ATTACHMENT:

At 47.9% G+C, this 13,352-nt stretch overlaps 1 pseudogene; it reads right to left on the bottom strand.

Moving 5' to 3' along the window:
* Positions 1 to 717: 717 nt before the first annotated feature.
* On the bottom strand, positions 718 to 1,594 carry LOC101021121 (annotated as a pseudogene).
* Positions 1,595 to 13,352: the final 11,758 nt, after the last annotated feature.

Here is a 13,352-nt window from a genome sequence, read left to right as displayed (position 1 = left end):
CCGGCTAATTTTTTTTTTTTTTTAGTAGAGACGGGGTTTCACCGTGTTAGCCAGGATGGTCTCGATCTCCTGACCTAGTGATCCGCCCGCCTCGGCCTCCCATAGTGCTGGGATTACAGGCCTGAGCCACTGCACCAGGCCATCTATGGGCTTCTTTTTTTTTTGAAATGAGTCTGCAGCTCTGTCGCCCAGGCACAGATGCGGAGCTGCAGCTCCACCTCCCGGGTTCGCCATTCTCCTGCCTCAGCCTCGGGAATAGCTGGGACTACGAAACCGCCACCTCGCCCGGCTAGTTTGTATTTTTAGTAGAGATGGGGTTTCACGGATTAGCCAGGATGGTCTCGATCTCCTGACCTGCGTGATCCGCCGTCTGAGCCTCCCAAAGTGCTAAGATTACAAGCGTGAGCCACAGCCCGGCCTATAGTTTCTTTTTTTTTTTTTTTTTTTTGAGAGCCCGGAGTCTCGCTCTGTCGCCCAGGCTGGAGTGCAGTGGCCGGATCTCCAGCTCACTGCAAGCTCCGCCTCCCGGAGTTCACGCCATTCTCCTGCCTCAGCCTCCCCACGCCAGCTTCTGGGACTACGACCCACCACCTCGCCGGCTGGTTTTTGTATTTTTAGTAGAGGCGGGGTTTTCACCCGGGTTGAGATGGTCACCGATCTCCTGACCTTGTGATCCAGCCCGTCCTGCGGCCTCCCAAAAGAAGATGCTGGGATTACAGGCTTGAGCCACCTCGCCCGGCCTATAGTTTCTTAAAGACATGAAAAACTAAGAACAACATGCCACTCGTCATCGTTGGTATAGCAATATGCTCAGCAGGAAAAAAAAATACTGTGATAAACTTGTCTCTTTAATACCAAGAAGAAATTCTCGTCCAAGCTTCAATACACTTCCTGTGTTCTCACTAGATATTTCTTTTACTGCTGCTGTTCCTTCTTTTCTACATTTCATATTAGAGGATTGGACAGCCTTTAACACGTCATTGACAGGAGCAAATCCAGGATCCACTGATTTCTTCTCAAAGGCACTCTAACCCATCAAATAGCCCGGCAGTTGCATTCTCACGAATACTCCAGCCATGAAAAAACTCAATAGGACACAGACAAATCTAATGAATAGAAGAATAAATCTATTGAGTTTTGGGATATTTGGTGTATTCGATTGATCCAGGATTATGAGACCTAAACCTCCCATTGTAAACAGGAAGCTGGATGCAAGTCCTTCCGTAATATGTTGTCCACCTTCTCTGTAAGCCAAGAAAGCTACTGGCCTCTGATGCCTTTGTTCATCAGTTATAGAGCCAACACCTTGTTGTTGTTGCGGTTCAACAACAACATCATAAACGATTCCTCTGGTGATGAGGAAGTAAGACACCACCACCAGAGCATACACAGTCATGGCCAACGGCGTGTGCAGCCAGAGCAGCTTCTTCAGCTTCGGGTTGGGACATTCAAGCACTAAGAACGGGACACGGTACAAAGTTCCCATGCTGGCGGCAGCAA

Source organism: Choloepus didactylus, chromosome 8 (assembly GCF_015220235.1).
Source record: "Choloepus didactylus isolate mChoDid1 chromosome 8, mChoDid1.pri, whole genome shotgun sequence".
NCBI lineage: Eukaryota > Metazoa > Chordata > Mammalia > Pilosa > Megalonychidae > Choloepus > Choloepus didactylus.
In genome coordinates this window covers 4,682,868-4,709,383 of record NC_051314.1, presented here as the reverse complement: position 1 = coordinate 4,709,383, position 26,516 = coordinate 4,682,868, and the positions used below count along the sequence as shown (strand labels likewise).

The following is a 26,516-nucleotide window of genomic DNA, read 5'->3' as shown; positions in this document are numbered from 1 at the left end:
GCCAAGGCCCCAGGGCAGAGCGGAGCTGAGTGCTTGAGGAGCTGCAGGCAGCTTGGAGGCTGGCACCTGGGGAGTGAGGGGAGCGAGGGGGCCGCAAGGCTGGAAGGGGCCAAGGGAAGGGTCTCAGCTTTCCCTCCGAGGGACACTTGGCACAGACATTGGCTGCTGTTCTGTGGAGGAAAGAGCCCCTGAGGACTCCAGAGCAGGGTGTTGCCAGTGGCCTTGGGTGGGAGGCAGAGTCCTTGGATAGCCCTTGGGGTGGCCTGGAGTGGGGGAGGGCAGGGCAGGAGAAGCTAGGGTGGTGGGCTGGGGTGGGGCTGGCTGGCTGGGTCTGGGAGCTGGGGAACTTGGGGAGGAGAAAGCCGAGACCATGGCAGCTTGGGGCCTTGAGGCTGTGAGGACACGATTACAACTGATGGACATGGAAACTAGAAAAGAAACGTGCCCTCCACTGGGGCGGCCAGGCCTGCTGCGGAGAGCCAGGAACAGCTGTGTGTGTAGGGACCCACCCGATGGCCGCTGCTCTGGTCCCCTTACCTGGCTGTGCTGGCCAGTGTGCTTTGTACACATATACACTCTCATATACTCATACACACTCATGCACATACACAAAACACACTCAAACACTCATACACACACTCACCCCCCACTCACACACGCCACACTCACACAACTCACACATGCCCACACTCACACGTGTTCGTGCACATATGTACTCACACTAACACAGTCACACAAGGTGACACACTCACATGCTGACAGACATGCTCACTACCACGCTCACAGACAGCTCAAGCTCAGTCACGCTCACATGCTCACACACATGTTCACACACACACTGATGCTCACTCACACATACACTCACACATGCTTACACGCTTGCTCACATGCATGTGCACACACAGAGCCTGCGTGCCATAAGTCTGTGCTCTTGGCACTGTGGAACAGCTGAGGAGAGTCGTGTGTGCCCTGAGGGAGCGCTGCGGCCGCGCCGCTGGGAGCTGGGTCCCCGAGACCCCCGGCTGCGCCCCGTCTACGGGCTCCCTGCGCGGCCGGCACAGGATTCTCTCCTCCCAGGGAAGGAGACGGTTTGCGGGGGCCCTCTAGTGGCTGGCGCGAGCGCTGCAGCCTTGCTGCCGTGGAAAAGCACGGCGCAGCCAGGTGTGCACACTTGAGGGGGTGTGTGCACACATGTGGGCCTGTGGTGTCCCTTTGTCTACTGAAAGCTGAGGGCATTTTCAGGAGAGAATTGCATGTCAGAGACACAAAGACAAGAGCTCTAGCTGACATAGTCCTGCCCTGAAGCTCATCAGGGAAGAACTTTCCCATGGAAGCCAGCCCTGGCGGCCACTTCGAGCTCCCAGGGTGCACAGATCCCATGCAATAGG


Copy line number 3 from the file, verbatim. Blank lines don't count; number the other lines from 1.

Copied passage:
* Positions 1 to 717: 717 nt before the first annotated feature.